How My Toddler Reminded Me That Race Is Still MY Issue
I know, I know. “It’s 2016”, you say. “Race isn’t an issue anymore”, you say. Well, if that’s the world you live in, good for you. But today, my 18-month old daughter reminded me that race relations are still a very real and tangible issue that will unfortunately linger through her generation.
So what was the impetus of this post? Well, today I went to my daughter’s nursery. Her caretaker greeted me eagerly, excited to tell me an anecdote from my little one’s day. Their class has started a new theme of emotions, and the first step was for each child to select the color of their skin. My daughter, being the beautiful chocolate girl that she is, picked the color brown. However, when she looked left and right, she noticed that all of her peers were picking the color pink for their skin. At 18 months, my baby reconsidered her options and decided to choose pink.
For someone who’s not a parent, maybe you’re saying, “That’s nothing.” Or maybe you’re like her caretaker and thought it was “cute” and “typical” of their childhood behavior. For me, it’s not typical or cute. It’s an easily ignorable first step into the potential abyss of self-hate and it’s heartbreaking. I can’t control my child or her perception of beauty, and I cannot pretend that I don’t have a huge role to play in reinforcing her natural and inherent beauty. It is my job to remind her that despite her immediate surroundings, there is nothing strange or unusual about her. She is normal, and the fact that the other toddlers to her left and her right have pink faces should phase her not one bit.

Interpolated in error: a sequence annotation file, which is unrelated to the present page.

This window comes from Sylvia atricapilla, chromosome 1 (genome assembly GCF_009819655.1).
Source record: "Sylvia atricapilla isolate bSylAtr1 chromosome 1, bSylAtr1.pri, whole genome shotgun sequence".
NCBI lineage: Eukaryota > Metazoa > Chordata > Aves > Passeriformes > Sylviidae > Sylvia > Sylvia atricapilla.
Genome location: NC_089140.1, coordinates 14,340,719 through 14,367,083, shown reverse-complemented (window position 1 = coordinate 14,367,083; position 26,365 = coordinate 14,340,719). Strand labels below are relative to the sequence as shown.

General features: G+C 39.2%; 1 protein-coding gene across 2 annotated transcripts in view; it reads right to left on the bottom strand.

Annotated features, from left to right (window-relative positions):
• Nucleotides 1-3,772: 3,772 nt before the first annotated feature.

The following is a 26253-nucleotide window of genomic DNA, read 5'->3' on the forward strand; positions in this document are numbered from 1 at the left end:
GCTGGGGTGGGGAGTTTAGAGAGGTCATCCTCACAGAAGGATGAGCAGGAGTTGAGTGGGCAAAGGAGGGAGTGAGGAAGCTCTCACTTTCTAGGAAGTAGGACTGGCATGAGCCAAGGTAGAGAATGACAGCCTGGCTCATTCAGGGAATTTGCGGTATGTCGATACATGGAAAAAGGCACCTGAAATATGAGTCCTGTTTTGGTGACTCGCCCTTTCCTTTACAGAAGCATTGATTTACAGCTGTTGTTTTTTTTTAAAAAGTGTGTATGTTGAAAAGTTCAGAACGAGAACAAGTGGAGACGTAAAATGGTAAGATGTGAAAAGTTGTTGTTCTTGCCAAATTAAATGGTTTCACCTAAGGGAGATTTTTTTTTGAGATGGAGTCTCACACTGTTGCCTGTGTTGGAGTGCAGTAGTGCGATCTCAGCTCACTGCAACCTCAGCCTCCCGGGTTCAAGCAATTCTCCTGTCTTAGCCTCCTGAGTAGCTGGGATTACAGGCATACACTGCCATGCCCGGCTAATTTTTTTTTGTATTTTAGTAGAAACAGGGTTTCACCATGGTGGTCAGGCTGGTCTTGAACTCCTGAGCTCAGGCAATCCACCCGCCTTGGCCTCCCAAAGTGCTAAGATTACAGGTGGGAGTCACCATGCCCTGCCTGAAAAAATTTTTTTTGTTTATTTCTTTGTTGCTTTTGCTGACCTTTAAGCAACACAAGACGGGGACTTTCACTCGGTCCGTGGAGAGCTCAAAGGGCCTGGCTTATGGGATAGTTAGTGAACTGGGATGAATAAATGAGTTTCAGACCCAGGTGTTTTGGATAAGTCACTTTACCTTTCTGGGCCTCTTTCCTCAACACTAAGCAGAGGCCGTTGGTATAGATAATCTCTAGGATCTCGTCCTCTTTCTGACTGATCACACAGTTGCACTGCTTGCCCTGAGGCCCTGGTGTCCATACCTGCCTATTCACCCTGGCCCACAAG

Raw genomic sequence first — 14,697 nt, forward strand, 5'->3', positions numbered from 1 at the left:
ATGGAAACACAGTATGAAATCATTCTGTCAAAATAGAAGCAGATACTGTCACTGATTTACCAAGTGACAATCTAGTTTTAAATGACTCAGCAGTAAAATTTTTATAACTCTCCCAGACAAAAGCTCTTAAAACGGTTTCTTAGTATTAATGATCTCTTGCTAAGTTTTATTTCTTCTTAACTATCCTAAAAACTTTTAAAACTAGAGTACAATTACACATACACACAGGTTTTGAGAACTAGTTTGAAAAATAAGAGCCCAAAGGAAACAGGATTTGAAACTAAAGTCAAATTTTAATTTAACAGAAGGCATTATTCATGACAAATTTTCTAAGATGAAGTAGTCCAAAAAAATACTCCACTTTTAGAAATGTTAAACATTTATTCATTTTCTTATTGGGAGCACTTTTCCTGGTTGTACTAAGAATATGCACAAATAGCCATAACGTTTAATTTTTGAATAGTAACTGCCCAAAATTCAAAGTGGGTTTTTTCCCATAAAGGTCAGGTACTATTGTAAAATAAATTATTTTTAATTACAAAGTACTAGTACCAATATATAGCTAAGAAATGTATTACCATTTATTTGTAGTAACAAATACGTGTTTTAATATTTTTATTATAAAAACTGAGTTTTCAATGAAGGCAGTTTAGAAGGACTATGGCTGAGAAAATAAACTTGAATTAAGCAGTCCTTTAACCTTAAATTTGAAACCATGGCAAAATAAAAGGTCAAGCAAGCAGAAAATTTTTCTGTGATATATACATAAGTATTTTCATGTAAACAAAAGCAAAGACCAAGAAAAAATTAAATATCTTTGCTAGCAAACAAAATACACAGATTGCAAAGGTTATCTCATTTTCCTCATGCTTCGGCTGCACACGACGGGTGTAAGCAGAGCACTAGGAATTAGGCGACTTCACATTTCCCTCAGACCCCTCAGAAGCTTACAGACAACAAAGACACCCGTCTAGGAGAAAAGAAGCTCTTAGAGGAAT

So what’s the resolution, you ask? Honestly, I’m not sure. As I am sure many readers can relate to, my initial response was to simply stay calm. Because I understood that as a Black woman, my reaction would not simply be viewed as that of a concerned parent; it would be expanded to an aggressive representation of the entire black female community. However, having stepped away to think, I decided to request that my daughter use the brown paint and that her caretaker encourage and celebrate how beautiful the brown paint is. It is vital to a child’s learning environment that the people that care for them are aware of the emotional cues that make a difference when celebrating diversity. And while I can appreciate the position that at age one this wouldn’t be life changing, my response is: “How do you know?” and “What precedent am I setting for myself as a parent.”
As we discuss things like #BlackLivesMatter and race relations at large, it is important to stand firm in the everyday belief that all races, beliefs and genders matter equally. It is our job to encourage the next generation to understand that their existence and chosen expression of self is enough.
But what about next time? I think my heart will drop every time I have to engage on this topic with my children. However, I find solace in the fact that for generations, parents have been teaching and encouraging their beautiful babies to love themselves despite what their surroundings might lead them toward. This isn’t something that happens in high school or after your first AfAm course in college. It starts at birth. Because of that, I put forth the real inquiry:
How are you teaching your child that they are beautiful, strong and valuable in today’s society?
Feel free to share suggestions, recommendations and more here or via Twitter #AllKidsAreBeautiful